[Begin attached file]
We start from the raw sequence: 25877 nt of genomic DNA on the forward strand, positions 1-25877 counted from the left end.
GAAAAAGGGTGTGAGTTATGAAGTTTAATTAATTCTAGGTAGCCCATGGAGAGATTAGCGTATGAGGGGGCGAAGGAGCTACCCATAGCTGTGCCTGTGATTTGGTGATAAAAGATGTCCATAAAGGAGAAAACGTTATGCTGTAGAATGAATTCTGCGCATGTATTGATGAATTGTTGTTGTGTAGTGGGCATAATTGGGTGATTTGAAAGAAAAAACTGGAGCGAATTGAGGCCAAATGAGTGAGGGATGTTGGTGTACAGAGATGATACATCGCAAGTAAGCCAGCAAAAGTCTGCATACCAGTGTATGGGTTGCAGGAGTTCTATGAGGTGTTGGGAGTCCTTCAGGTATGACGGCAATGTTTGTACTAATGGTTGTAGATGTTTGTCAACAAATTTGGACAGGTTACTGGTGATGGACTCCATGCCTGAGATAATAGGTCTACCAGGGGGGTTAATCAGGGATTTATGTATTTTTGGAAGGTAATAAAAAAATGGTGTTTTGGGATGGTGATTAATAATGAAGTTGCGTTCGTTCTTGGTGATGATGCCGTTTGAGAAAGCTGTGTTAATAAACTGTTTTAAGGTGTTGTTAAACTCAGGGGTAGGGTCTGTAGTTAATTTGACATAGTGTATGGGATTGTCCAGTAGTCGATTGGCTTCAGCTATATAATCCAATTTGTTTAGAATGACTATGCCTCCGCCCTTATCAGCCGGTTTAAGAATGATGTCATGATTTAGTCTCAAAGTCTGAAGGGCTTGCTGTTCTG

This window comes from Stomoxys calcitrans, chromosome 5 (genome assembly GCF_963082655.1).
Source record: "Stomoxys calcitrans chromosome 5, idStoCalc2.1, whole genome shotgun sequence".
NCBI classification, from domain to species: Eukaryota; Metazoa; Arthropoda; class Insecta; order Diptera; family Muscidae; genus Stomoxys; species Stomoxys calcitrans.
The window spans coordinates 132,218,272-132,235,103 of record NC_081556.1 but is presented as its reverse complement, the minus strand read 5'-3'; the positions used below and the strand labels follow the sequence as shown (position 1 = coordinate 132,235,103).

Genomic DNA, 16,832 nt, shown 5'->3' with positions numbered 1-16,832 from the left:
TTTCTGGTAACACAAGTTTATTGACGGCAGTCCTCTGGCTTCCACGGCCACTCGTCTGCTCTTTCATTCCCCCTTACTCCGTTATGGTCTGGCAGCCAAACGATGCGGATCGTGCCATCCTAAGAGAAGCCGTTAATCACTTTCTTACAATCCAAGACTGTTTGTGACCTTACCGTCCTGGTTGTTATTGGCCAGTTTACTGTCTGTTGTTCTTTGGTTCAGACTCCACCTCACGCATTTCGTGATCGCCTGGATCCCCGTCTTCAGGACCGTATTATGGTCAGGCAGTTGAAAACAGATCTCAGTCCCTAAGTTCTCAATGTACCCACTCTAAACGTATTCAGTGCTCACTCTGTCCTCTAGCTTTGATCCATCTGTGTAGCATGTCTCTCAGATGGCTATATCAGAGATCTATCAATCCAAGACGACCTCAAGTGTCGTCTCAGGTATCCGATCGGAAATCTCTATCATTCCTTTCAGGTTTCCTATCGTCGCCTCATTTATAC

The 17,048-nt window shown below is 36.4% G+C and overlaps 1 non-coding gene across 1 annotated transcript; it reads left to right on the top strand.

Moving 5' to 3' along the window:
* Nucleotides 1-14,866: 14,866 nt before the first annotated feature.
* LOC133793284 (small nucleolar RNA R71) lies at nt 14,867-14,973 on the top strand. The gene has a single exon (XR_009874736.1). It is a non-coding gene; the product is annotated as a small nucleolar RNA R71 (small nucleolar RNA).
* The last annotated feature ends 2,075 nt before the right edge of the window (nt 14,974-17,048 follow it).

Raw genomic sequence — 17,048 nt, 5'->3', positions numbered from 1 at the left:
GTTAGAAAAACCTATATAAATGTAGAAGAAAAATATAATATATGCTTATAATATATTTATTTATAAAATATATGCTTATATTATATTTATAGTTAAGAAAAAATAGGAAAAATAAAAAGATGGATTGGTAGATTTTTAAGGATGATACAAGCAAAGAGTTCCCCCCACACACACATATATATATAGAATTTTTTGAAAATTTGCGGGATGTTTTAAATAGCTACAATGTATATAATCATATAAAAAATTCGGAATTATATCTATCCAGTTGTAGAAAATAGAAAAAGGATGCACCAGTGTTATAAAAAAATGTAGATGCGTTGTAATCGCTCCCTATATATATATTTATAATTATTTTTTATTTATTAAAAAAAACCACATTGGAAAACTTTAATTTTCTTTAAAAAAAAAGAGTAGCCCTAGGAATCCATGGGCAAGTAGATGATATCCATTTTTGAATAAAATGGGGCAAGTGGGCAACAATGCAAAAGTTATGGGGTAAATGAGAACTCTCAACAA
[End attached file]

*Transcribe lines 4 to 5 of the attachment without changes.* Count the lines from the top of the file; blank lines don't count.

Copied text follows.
Source record: "Stomoxys calcitrans chromosome 5, idStoCalc2.1, whole genome shotgun sequence".
NCBI classification, from domain to species: Eukaryota; Metazoa; Arthropoda; class Insecta; order Diptera; family Muscidae; genus Stomoxys; species Stomoxys calcitrans.